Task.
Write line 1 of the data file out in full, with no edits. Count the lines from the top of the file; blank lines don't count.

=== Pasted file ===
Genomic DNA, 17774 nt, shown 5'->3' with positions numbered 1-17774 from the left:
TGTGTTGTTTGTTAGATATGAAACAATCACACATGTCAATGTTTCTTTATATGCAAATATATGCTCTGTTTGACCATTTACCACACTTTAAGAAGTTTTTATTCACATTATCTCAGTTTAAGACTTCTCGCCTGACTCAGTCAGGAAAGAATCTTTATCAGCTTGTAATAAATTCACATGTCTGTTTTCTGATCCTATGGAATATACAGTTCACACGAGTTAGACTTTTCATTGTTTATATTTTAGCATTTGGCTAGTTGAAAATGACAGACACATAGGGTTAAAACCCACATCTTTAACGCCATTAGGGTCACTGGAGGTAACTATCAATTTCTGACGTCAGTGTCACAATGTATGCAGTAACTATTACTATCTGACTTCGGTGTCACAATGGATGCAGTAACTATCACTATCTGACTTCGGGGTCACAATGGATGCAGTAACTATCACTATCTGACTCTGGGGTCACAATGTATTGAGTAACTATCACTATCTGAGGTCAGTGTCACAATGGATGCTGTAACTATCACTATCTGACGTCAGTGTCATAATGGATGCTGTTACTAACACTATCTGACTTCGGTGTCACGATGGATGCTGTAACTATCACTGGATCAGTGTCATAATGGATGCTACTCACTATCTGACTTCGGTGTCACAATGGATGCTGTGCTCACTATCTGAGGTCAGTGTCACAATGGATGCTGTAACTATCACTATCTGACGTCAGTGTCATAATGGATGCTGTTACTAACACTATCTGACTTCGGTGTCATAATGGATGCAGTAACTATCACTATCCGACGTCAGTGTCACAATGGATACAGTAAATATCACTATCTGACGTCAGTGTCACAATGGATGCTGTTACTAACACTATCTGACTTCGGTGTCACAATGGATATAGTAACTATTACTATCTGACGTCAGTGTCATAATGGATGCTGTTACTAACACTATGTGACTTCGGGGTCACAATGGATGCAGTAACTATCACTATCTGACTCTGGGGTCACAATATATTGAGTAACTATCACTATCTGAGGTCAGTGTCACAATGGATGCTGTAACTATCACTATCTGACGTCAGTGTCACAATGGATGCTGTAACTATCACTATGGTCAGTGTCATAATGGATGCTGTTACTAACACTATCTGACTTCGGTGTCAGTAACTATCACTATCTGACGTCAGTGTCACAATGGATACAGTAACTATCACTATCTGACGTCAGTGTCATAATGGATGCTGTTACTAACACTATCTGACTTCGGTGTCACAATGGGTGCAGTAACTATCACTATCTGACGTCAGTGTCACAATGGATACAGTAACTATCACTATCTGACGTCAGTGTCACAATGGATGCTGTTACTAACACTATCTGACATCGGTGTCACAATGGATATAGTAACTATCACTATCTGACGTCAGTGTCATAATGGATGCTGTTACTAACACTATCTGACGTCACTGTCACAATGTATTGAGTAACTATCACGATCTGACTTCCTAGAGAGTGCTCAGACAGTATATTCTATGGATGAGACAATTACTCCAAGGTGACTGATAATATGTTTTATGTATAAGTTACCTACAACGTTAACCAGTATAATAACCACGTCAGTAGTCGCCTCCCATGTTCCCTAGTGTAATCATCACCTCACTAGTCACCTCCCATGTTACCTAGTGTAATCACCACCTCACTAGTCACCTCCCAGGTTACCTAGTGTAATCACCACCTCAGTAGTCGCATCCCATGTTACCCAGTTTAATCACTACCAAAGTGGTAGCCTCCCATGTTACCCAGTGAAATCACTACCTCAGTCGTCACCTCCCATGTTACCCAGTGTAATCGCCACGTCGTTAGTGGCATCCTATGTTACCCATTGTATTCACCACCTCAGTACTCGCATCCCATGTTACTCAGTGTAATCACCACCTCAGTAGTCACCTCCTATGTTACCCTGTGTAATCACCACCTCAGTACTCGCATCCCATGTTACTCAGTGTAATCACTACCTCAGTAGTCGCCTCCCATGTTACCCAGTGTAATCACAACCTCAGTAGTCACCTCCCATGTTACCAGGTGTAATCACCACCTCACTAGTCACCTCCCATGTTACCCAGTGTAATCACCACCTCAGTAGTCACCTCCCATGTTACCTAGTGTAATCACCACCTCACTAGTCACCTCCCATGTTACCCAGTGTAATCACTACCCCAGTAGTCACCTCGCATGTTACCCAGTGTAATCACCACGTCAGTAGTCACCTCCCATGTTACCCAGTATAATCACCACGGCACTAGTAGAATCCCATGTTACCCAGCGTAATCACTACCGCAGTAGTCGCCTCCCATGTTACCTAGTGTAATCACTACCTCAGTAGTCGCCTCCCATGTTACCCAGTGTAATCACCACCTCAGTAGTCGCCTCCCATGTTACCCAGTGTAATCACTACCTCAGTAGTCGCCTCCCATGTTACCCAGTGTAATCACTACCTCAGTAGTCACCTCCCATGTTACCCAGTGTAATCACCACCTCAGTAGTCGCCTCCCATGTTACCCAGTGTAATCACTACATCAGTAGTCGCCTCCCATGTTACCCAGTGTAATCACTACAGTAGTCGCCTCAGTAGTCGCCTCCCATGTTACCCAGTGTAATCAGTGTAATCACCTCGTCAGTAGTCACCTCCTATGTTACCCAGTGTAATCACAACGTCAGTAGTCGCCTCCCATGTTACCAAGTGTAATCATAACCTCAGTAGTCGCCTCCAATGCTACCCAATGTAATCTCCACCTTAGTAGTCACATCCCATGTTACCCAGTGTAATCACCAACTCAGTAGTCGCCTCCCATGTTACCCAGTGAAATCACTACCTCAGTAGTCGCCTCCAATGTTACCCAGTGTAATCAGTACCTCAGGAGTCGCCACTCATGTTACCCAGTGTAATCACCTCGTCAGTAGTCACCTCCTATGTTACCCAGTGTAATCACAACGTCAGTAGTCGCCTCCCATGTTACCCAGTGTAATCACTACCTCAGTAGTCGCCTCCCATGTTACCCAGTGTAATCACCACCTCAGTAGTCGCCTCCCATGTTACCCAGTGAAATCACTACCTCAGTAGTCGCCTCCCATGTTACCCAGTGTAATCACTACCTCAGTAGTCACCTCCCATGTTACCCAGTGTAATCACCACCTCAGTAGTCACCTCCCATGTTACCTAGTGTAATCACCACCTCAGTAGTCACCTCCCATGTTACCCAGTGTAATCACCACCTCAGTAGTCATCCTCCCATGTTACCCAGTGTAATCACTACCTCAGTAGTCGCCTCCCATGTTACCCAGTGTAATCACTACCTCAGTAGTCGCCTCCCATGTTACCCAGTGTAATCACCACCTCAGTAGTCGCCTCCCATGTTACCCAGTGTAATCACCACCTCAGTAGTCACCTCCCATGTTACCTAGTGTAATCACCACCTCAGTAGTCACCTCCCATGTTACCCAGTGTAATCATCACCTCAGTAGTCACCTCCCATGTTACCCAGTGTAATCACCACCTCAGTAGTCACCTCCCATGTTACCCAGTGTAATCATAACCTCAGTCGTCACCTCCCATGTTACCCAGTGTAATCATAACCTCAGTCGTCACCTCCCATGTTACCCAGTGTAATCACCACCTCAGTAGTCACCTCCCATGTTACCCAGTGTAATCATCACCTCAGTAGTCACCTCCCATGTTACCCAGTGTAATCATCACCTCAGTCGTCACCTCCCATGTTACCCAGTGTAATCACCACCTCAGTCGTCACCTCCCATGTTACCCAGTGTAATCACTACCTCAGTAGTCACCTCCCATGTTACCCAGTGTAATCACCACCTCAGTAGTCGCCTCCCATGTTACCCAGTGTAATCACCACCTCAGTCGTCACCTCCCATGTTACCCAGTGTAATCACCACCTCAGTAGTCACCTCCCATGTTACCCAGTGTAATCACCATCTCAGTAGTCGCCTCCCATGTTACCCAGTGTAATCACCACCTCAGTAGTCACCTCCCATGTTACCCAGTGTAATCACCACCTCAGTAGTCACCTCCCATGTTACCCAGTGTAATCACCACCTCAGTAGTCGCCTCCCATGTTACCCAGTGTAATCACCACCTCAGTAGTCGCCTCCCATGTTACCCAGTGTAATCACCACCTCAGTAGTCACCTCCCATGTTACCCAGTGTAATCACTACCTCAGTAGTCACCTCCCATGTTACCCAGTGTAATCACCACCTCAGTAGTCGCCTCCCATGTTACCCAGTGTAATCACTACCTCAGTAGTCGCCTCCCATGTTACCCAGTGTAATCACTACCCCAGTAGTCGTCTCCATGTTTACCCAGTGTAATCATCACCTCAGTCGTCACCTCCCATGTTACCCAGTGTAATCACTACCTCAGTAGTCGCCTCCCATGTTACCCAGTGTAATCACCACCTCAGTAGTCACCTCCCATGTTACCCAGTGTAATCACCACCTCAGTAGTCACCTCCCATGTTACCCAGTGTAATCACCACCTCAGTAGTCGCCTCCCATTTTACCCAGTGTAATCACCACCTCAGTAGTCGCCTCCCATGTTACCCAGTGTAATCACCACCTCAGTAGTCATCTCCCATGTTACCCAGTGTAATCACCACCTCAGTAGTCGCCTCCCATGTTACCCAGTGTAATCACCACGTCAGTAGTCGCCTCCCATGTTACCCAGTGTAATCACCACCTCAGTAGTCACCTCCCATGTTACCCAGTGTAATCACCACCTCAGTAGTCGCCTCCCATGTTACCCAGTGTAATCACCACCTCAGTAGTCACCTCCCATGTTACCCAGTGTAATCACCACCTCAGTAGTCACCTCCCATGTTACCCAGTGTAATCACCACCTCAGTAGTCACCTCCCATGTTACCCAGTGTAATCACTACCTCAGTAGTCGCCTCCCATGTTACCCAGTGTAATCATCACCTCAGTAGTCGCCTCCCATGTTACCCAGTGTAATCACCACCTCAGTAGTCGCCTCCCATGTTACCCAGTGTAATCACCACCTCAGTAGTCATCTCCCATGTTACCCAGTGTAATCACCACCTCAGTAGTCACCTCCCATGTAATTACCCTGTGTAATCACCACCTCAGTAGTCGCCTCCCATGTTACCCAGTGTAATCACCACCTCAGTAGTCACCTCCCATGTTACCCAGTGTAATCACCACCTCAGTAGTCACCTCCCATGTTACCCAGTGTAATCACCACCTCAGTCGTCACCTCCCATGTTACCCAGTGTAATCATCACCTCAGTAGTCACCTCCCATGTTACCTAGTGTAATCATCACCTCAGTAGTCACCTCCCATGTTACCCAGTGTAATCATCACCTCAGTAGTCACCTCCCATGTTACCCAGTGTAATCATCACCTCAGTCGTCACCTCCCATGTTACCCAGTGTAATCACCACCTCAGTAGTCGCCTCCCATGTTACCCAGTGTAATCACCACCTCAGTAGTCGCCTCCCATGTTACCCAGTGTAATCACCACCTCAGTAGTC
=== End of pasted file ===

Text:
Genomic DNA, 17774 nt, shown 5'->3' with positions numbered 1-17774 from the left: